Federal District Court denies two initial attempts to block federal vaccine mandate for employees
A federal district court refused to block the Biden administration’s vaccination mandate for employees on Monday, denying plaintiffs in two separate cases a chance to get immediate relief from the September presidential decree.
The first case involves 18 civilian employees and two active-duty military personnel who sued the Biden administration in U.S. District Court for the District of Columbia. Their complaint describes a variety of constitutional arguments.
Employees and military requested a preliminary warrant injunction in late October. All 20 plaintiffs requested religious exceptions to the warrant.
A civilian employee has received an exception so far. Both Marines had their initial exception requests denied. They appealed to the Marine Corps commander, and those requests are pending, Federal District Judge Colleen Kollar-Kotelly wrote in her opinion.
The Biden administration has said federal employees who have medical or religious exceptions will not be disciplined while their claims are pending, a point US lawyers have reiterated in their proceedings for this case.
Kollar-Kotelly relied on this point several times in her opinion, which she published on Monday.
“These exemption requests all remain pending, and while they are pending, no complainant is being disciplined for refusing the COVID-19 vaccine,” Kollar-Kotelly wrote in his opinion. “The plaintiffs therefore come before this tribunal to complain about a compulsory vaccination which they may never need to do and about measures unfavorable to employment which they may never suffer.”
To obtain a preliminary injunction, individuals must generally demonstrate that they are likely to succeed on the merits of their arguments, that they will suffer “irreparable harm” if they do not receive preliminary measures and that the injunction is in. the public interest.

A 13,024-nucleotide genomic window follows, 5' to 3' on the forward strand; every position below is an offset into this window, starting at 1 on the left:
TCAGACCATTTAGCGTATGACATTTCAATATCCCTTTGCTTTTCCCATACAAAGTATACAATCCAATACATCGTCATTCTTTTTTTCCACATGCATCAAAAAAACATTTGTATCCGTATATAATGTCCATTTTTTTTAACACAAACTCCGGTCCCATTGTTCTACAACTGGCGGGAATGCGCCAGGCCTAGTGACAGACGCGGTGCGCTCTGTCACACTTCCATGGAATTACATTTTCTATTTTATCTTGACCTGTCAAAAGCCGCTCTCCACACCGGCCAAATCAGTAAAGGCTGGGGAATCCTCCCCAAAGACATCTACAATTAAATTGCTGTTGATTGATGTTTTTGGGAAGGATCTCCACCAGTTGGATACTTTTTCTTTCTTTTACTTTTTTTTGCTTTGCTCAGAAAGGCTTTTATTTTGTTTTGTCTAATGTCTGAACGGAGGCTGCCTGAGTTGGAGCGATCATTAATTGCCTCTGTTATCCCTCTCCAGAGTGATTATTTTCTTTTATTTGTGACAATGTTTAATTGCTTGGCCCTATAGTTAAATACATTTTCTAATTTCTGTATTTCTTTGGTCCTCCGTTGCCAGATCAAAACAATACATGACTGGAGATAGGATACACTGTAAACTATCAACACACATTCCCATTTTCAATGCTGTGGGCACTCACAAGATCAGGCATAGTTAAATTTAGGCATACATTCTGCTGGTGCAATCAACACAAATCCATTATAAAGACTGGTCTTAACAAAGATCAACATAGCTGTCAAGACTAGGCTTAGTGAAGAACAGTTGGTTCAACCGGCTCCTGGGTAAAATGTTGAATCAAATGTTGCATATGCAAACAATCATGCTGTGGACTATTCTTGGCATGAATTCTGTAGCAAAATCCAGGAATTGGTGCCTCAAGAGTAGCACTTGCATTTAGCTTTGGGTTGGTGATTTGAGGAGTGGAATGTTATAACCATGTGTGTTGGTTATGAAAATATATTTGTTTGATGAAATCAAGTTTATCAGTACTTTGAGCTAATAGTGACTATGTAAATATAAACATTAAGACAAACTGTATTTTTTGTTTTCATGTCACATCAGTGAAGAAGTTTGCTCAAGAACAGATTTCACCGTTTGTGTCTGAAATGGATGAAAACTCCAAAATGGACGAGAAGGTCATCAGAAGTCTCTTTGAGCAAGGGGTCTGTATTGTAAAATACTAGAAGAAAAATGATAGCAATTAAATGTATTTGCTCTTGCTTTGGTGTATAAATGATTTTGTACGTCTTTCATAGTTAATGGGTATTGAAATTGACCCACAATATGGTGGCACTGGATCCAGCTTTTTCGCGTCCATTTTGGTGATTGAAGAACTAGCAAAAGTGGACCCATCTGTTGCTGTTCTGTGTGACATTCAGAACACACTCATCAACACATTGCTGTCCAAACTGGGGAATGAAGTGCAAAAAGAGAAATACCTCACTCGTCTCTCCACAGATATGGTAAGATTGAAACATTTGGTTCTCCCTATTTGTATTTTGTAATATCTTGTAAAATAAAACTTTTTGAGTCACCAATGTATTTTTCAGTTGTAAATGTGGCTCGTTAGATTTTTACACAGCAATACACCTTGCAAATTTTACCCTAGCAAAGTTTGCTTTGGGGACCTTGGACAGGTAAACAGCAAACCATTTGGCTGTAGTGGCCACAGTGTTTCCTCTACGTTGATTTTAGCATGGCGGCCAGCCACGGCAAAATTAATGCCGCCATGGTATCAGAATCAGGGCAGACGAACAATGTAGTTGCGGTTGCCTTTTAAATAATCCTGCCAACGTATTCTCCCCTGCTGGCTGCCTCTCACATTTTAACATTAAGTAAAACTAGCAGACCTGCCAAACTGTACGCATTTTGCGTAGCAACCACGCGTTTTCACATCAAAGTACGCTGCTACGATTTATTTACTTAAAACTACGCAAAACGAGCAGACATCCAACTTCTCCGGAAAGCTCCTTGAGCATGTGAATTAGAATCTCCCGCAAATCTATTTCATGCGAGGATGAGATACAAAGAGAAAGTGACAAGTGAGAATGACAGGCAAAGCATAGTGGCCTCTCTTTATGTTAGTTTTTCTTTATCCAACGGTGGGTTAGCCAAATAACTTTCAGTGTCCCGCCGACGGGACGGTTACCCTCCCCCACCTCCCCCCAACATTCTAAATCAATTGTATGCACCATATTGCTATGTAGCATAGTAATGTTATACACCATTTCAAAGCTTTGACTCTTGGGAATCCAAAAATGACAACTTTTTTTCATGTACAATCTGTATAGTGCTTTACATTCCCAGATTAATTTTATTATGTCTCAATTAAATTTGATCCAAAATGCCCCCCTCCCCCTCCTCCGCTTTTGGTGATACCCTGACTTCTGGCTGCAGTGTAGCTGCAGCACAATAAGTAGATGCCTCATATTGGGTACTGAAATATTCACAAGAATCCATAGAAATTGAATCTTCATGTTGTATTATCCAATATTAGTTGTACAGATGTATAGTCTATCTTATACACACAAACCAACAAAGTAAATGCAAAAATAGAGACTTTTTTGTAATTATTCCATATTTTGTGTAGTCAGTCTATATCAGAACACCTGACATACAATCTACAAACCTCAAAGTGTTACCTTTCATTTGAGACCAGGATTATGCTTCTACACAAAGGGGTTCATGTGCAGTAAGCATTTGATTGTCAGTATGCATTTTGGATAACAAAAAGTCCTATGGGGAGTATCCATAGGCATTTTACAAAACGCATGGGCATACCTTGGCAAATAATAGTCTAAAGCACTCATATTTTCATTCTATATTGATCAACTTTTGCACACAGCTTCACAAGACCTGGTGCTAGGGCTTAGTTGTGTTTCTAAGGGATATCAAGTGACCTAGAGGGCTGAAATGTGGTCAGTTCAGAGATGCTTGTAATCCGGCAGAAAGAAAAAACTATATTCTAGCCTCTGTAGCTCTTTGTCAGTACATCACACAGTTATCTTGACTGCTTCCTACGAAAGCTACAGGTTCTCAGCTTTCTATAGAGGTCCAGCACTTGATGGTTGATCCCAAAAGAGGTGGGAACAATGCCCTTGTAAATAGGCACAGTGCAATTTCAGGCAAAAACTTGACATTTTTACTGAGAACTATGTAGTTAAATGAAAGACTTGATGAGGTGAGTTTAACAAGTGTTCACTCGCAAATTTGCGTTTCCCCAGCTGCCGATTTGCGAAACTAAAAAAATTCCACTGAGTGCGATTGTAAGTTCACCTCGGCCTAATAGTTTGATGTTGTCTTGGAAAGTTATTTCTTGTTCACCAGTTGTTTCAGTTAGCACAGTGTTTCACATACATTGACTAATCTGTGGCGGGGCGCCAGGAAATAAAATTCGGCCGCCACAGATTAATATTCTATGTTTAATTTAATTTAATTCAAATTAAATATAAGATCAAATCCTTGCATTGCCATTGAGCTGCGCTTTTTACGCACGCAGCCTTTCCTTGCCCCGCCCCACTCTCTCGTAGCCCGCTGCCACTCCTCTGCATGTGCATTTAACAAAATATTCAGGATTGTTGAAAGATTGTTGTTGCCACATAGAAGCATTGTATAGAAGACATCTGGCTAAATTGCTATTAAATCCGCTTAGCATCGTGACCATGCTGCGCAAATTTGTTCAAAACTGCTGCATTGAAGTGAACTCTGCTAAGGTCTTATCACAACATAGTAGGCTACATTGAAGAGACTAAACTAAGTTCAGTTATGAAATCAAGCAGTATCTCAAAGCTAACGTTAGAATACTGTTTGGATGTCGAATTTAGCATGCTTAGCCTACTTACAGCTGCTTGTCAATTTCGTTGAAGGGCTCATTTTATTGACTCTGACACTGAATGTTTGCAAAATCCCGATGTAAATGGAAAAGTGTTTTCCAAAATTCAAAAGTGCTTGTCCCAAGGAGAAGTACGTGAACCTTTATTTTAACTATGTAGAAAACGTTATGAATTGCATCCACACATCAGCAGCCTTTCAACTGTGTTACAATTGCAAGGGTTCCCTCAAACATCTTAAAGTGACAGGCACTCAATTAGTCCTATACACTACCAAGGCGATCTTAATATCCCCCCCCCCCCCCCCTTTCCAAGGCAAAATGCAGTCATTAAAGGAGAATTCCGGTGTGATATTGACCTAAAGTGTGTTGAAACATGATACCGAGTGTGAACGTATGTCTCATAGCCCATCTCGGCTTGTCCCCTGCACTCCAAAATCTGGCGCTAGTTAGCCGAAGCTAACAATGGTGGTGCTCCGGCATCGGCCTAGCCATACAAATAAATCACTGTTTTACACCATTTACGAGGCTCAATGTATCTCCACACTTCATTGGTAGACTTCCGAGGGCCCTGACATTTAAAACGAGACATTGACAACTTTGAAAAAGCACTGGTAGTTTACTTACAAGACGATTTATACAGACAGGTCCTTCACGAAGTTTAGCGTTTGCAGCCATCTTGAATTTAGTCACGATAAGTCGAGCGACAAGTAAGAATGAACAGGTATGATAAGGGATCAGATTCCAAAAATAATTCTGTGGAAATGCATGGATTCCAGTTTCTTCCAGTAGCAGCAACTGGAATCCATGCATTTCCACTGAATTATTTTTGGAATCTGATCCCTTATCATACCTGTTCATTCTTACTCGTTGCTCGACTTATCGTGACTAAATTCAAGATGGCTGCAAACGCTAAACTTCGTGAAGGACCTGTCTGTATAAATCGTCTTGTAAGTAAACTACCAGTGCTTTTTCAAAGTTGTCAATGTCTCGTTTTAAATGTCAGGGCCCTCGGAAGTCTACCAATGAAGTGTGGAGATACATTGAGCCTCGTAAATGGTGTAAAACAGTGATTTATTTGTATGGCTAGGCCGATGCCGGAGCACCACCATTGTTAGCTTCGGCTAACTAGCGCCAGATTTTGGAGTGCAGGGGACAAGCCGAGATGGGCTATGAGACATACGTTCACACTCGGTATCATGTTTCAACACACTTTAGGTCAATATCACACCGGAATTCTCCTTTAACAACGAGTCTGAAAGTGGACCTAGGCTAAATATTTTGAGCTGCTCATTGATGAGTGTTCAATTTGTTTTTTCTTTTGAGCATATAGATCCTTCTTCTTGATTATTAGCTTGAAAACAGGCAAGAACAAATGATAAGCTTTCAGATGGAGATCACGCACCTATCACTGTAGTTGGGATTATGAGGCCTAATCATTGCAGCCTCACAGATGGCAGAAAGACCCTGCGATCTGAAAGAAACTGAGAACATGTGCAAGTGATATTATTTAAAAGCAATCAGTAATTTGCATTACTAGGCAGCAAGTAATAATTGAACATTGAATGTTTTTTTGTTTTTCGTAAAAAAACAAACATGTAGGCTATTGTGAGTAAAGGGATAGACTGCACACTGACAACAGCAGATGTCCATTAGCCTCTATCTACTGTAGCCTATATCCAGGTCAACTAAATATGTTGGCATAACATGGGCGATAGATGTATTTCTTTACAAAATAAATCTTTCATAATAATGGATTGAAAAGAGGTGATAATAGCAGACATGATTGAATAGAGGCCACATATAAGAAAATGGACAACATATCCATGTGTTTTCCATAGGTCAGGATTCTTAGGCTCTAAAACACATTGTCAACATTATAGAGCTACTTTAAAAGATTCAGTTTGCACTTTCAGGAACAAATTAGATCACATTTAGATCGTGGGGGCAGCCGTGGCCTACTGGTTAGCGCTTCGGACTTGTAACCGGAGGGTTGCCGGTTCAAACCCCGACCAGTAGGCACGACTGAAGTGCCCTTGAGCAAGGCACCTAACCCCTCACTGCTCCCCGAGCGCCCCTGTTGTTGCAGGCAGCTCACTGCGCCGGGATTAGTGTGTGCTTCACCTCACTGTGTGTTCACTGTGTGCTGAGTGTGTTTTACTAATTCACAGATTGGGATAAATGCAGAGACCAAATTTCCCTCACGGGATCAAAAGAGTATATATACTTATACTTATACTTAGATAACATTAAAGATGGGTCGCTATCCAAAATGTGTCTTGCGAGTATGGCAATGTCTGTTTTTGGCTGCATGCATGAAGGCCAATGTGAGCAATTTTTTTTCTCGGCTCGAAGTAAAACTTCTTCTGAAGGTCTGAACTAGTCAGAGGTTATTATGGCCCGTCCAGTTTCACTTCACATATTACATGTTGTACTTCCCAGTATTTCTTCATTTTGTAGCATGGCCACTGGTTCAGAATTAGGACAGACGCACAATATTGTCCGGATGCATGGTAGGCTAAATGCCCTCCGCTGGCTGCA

Employees and the military have argued that the possibility of losing their jobs during the federal vaccine tenure creates irreparable harm. Kollar-Kotelly disagreed.
âWhile these complainants colorfully characterize their potential adverse employment actions as ‘imminent’,
“serious” and “life changing,” none of the federal employee plaintiffs have provided an explanation for the job-specific adverse actions they actually face, “she said. “This makes sense, given that every federal employee complainant has a pending exemption request, during which he is not disciplined for his vaccine refusal.”
Finally, the court said the plaintiffs had failed to demonstrate how their experiences with the warrant could outweigh the potential harm felt by the public.
“Putting the vaccine mandate on federal employees could risk making sections of the public service sickening, prolonging remote work, hampering public access to government benefits and records, and slowing down government programs.” , wrote Kollar-Kotelly. âCivilian employees who continue to telecommute are not living in a vacuum. The ban on compulsory vaccinations in Decree 14043 endangers not only the health of employees of federal agencies, but also the health of those around them. “
The two sides have until the end of the week to publish a joint report on their next steps.
Church, et al. vs. Biden is one of many pending lawsuits challenging the vaccine mandate of federal employees. Here are a few more. This is not an exhaustive list.
There are several others that challenge the federal vaccine mandate for entrepreneurs. You can read some of these cases here.
Altschuld and. al c. Raimondo et al.
The second case involves more than 30 federal employee and contractor plaintiffs, who sued last month in U.S. District Court for the District of Columbia.
Employees work for the departments of Agriculture, Defense, Commerce, Energy, Health and Human Services, Homeland Security, Justice and the State, as well as for the Environmental Protection Agency, US Agency for International Development, CIA, and Office of the Director of National Intelligence. .